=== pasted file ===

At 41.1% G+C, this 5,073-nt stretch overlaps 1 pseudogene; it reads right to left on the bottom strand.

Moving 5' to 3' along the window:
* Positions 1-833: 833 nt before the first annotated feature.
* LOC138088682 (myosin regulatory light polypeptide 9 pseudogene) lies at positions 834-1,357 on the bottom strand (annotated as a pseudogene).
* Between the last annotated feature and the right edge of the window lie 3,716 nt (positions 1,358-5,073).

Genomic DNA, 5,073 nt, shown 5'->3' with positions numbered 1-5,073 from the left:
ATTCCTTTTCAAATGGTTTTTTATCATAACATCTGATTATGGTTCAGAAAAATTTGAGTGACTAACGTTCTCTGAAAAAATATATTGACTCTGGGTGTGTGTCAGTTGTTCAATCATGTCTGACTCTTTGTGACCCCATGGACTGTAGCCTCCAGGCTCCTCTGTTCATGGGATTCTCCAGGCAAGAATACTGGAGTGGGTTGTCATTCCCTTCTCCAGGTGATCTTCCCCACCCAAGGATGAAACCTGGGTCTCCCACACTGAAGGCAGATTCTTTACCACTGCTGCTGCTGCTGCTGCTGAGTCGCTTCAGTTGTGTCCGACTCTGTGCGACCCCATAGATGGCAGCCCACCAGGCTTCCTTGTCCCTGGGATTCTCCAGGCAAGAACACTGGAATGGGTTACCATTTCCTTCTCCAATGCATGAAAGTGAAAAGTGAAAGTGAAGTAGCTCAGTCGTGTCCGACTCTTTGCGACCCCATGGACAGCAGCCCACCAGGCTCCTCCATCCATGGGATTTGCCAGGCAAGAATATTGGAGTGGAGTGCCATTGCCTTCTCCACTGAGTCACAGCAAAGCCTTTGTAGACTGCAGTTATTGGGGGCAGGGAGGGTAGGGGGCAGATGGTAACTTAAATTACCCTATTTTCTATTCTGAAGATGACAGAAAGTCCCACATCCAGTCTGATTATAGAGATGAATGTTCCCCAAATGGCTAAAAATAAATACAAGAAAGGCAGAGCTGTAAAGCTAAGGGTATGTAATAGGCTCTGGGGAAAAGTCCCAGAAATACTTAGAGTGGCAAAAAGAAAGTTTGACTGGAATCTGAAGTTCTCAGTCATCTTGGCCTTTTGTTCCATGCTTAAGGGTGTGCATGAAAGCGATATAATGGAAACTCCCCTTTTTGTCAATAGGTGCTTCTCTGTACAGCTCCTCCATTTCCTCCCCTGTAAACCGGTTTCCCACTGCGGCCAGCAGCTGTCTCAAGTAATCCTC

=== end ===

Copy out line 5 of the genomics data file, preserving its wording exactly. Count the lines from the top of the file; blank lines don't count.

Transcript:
* Between the last annotated feature and the right edge of the window lie 3,716 nt (positions 1,358-5,073).